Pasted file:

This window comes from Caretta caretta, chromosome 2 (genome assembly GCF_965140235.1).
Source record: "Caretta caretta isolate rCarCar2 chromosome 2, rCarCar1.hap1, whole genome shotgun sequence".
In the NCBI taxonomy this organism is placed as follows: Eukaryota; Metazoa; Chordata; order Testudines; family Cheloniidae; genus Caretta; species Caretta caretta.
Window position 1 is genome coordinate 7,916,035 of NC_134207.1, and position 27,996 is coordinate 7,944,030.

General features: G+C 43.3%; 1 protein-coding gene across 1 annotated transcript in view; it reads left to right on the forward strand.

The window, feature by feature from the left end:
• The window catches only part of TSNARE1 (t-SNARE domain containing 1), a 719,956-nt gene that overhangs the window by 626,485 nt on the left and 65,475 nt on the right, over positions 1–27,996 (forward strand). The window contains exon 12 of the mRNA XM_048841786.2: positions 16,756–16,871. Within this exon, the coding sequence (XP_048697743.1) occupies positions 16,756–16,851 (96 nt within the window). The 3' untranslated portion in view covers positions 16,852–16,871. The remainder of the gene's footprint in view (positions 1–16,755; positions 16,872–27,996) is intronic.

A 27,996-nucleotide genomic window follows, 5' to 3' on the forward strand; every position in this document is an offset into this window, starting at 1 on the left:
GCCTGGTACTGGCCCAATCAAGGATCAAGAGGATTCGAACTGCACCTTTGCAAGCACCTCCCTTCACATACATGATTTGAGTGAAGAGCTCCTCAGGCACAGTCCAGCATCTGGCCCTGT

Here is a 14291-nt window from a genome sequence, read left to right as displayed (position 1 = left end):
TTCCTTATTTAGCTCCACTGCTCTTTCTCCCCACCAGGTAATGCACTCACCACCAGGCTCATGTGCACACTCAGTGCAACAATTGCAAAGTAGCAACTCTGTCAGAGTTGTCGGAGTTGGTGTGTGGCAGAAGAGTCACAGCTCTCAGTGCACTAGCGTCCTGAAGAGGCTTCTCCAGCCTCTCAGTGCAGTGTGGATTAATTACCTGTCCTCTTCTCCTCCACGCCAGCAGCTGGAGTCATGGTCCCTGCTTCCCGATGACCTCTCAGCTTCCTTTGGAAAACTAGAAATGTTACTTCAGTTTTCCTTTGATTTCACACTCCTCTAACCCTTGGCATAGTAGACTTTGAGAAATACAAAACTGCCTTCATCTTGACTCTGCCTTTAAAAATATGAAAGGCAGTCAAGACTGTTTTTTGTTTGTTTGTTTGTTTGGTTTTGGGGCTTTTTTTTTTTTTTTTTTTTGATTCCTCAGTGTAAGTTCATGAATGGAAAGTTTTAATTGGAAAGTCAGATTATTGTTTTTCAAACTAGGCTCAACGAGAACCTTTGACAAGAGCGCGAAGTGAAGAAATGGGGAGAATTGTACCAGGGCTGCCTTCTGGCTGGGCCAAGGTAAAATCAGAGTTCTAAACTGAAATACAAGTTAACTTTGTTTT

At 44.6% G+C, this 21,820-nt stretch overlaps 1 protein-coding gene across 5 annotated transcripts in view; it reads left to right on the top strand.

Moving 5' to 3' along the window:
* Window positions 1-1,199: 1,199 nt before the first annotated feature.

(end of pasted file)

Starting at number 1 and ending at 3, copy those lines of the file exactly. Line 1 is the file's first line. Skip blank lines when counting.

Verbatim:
This window comes from Caretta caretta, chromosome 2 (genome assembly GCF_965140235.1).
Source record: "Caretta caretta isolate rCarCar2 chromosome 2, rCarCar1.hap1, whole genome shotgun sequence".
In the NCBI taxonomy this organism is placed as follows: Eukaryota; Metazoa; Chordata; order Testudines; family Cheloniidae; genus Caretta; species Caretta caretta.